Six modes, including the popular and unique modulation setting, comprise the RV-5’s digital reverbs, as well as gate, room, spring, plate, and hall. Each spouts an incredibly authentic-sounding reverb level, tone, and time controls. More recently, Boss launched the RV-6, which is similar but adds a few new reverb modes like shimmer, dynamic, and delay + reverb, as well as a few other updated goodies.

Great for: players wanting the durability and simplicity only offered by Boss pedals, without the complication of too many "left field" settings.


DigiTech Polara

Taking the brand in a decidedly boutique-like direction, the DigiTech Polara is a supremely fresh reverb pedal that can do old classics just as well as newer, more bizarre takes on ‘verb, like the “Halo” setting. This setting, along with others like modulated and reverse reverbs, really take the Polara to the next level, giving you the potential to paint space-like sonic soundscapes.

On Halo mode, you beckon walls of sound littered with the occasional octave harmonic on the reverb’s tail, making each note a sparkling meteor shimmering across your metaphoric aural sky. With a few other modes totaling 7 distinct reverbs, stereo ins and outs, and even a switch for your reverb tails, the Polara often finds itself on par with the RV-5 and the Hall of Fame. Plus, if you’ve got a penchant for aesthetically interesting gear, you’ll find the Polara squarely up your alley.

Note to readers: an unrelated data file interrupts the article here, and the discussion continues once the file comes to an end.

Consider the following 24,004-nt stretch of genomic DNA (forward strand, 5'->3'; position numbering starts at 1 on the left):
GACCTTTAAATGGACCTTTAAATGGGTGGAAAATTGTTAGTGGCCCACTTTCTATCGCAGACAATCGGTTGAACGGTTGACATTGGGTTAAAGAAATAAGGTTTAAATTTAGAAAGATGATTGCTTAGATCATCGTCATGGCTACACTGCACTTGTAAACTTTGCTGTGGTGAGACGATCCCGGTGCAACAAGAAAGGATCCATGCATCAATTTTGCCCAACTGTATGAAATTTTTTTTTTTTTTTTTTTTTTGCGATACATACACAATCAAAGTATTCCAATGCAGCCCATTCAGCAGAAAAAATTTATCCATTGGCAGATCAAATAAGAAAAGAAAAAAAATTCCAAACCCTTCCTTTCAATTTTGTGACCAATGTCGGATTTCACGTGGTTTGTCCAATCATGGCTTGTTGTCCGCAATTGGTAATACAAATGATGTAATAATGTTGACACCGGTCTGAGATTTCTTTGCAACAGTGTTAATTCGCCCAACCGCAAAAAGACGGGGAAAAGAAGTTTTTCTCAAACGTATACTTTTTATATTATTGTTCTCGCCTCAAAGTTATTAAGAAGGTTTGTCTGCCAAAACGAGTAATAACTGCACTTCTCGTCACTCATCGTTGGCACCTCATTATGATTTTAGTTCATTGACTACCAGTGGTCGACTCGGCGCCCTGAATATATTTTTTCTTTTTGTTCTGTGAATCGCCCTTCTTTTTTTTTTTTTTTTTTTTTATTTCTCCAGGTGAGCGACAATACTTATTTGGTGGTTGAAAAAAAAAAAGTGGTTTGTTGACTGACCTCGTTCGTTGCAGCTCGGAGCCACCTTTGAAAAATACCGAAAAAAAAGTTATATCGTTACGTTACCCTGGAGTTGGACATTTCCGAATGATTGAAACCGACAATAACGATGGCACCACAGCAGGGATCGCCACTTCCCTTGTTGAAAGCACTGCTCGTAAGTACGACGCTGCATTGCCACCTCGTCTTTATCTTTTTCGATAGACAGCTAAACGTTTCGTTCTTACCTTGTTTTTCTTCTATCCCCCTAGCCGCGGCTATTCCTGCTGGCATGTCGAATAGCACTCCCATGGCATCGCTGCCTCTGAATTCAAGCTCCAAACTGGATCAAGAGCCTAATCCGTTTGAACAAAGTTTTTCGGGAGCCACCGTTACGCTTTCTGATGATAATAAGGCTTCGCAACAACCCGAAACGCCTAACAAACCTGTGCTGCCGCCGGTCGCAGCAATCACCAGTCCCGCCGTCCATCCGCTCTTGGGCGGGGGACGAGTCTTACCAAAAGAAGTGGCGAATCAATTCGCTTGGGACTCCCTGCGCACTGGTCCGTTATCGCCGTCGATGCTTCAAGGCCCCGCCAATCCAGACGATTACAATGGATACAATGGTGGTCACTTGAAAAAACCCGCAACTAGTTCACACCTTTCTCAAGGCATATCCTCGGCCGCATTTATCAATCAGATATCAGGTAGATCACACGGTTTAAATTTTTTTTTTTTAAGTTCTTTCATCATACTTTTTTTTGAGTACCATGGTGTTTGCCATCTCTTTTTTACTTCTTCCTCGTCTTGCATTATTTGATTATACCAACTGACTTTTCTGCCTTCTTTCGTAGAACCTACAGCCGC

Great for: players looking for an aid to their sonic experimentation with reverb that can also clean up and do classic sounds.


J. Rockett Audio Boing

So this may be cheating, as a brand new J. Rockett Audio Boing pushes us about ten bucks past the $150 limit when new, but you can undoubtedly find one of these reverbs used if on a budget. This pedal doesn’t require much explanation, considering it requires one single knob—and a huge one, at that, making it perfect for on-the-fly toe nudging stage-side—but it does provide perfect spring reverb a la Fender’s Deluxe Reverb amp of old. Lush, vintage spring ‘verb awaits you with the Boing.